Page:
Furfurol

Furfurol

Furfurol, also known as furilic aldehyde, furfural or 2-furancarboxydehyde, is a heterocyclic compound with a molecular brute formula: C5H4O2. Furfural is a colorless, volatile and chemically unstable liquid as it tends to oxidize and resinify.
Furfural is a biochemical synthesis product found in nature. It is contained in some products, and with reference to the weight of dry substance we find it in: corn cobs, 23.4%; oat shells, 22.3%; exhausted olive pomace, 16.0%; bagasse of sugarcane, 17.4%; bagasse di sorghum (Algeria), 15.9%; rice husk, 11.4%.
In the industrial furfishing extraction process, values ​​between 55 and 65% of the analytical content are reached.
Given the application and use of furfural for various applications in this compound is extracted from various products or by-products, as raw materials of agricultural waste; among these you can extract furfural from the rice husk and from exhausted pomace with autoclave processes. Other industrial processes have however been put in place for the useful extraction of furfural from other products.
One of the main applications and therefore uses of furfural is that which sees it used as a selective solvent for lubricating oils in the petrochemical industry, or as a raw material for furfuryl phenolic resins and other chemicals.

The first use in this sense was in the purification of rosin. Dark products, and therefore not very valuable, are dissolved in petrol and treated with furfural. By heating, a homogeneous solution is obtained, which by cooling is divided into two layers; in the furfurol layer the coloring substances are contained. The superior solution, distancing the solvent by distillation, gives a much clearer and more precious product than the original one.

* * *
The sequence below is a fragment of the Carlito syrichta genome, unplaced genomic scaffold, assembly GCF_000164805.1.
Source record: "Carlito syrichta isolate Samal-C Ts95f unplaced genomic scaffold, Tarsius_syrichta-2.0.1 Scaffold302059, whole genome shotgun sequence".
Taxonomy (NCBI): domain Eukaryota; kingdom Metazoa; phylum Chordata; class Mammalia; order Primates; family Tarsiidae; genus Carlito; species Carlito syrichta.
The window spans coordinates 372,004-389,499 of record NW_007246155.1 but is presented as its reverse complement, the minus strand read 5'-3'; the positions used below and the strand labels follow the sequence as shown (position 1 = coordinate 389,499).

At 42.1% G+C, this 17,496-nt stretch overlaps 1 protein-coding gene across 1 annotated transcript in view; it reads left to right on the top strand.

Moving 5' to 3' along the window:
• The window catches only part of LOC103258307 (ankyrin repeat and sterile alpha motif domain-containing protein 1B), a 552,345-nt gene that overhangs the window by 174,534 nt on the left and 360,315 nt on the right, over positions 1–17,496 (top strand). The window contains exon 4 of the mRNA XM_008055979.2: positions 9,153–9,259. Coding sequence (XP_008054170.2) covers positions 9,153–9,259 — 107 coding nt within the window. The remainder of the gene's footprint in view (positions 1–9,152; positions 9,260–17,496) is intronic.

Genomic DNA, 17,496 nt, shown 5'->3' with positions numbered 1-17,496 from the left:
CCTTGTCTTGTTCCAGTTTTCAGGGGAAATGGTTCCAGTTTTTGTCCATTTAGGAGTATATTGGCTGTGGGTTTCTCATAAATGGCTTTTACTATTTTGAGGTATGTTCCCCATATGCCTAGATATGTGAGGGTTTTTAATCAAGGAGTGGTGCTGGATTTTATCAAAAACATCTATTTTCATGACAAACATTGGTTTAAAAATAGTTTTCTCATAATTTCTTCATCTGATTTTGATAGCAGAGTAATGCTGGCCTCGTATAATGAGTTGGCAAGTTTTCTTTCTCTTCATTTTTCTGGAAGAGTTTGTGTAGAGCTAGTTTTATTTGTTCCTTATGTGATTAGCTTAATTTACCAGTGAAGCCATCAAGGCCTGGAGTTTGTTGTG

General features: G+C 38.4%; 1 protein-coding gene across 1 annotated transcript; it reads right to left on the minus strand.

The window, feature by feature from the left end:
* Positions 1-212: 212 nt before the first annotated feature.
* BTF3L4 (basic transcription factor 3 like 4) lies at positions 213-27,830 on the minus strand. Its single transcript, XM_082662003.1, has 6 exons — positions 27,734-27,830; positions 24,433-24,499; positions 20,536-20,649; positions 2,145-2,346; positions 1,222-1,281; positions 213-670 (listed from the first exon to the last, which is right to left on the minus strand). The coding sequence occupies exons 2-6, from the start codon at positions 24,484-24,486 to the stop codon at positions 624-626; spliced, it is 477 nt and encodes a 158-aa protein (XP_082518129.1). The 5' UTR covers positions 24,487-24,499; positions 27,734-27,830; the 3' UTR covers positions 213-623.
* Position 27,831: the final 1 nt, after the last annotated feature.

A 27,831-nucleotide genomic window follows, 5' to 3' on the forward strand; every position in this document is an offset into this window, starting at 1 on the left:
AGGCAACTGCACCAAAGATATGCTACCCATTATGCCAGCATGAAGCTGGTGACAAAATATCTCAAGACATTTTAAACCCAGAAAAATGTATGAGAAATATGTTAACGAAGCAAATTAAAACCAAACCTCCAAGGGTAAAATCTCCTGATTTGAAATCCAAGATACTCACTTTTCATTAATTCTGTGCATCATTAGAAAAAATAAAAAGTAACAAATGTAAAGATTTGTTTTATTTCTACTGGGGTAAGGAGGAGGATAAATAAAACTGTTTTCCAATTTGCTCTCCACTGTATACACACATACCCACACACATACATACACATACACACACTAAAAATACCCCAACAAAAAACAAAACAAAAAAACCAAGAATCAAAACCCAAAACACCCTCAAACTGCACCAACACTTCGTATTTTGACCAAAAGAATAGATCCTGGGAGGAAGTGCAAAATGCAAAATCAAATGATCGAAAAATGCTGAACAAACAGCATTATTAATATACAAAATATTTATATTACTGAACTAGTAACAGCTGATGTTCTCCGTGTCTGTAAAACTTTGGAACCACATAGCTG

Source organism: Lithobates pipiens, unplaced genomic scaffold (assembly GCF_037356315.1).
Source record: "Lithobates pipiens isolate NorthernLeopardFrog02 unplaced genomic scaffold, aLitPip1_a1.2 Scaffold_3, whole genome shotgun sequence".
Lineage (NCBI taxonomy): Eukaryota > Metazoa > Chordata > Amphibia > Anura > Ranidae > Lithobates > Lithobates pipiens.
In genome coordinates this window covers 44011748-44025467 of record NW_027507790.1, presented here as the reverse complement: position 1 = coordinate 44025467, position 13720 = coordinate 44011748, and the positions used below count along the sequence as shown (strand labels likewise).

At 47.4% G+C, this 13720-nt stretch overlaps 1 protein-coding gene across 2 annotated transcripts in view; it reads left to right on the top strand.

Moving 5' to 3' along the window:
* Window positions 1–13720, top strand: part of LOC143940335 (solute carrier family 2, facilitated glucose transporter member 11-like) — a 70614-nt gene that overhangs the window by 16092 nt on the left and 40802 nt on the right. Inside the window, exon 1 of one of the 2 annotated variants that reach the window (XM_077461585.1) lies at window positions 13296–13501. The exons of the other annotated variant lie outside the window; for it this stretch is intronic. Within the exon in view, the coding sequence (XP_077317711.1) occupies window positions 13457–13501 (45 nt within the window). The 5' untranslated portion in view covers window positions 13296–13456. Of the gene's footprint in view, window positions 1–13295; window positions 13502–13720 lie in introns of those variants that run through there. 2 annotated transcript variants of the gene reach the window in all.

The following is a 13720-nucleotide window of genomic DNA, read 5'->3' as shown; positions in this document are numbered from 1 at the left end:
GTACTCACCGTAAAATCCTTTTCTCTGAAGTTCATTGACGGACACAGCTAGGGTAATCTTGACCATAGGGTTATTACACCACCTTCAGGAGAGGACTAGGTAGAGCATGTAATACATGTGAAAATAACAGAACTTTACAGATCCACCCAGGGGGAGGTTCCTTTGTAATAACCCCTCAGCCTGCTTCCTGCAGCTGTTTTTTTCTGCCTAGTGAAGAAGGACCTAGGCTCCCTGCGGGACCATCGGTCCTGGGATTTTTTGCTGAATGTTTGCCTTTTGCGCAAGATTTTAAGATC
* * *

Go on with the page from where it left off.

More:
More recently, furfural has also been used in the treatment of other oil fractions, for example to purify products intended to power cracking plants.
In the last war, furfural was used for the production of butadiene-based synthetic rubber. In fact, butadiene can be produced by cracking refinery gases containing 4-carbon hydrocarbons. However, for the transformation into synthetic rubber it is necessary to have butadiene with 98.5 ÷ 99.5% purity. In the cracking, on the other hand, butylenes are formed together with butadiene, which are difficult to remove; the separation, however, can be done easily enough by performing a fractional distillation of the mixture in a rectification column in which the furfural which is acting as a selective solvent is entered from above and appreciably changes the relative volatility of the components.
Furfural is also used, due to its solvent properties, in the treatment of semi-drying or drying vegetable oils. In fact, by treating the solutions of such oils in gasoline with furfural, the glycerides of the acids containing two or more double bonds are preferably extracted. Thus a semi-drying oil can be divided into two fractions consisting of a drying oil and a non-drying oil respectively.
Finally, due to its high solvent power, furfural is also used as a “paint stripper” to remove old layers of paint.

Warning: The information reported is not medical advice and may not be accurate. The contents are for illustrative purposes only and do not replace medical advice.



Leave a Reply

Your email address will not be published. Required fields are marked *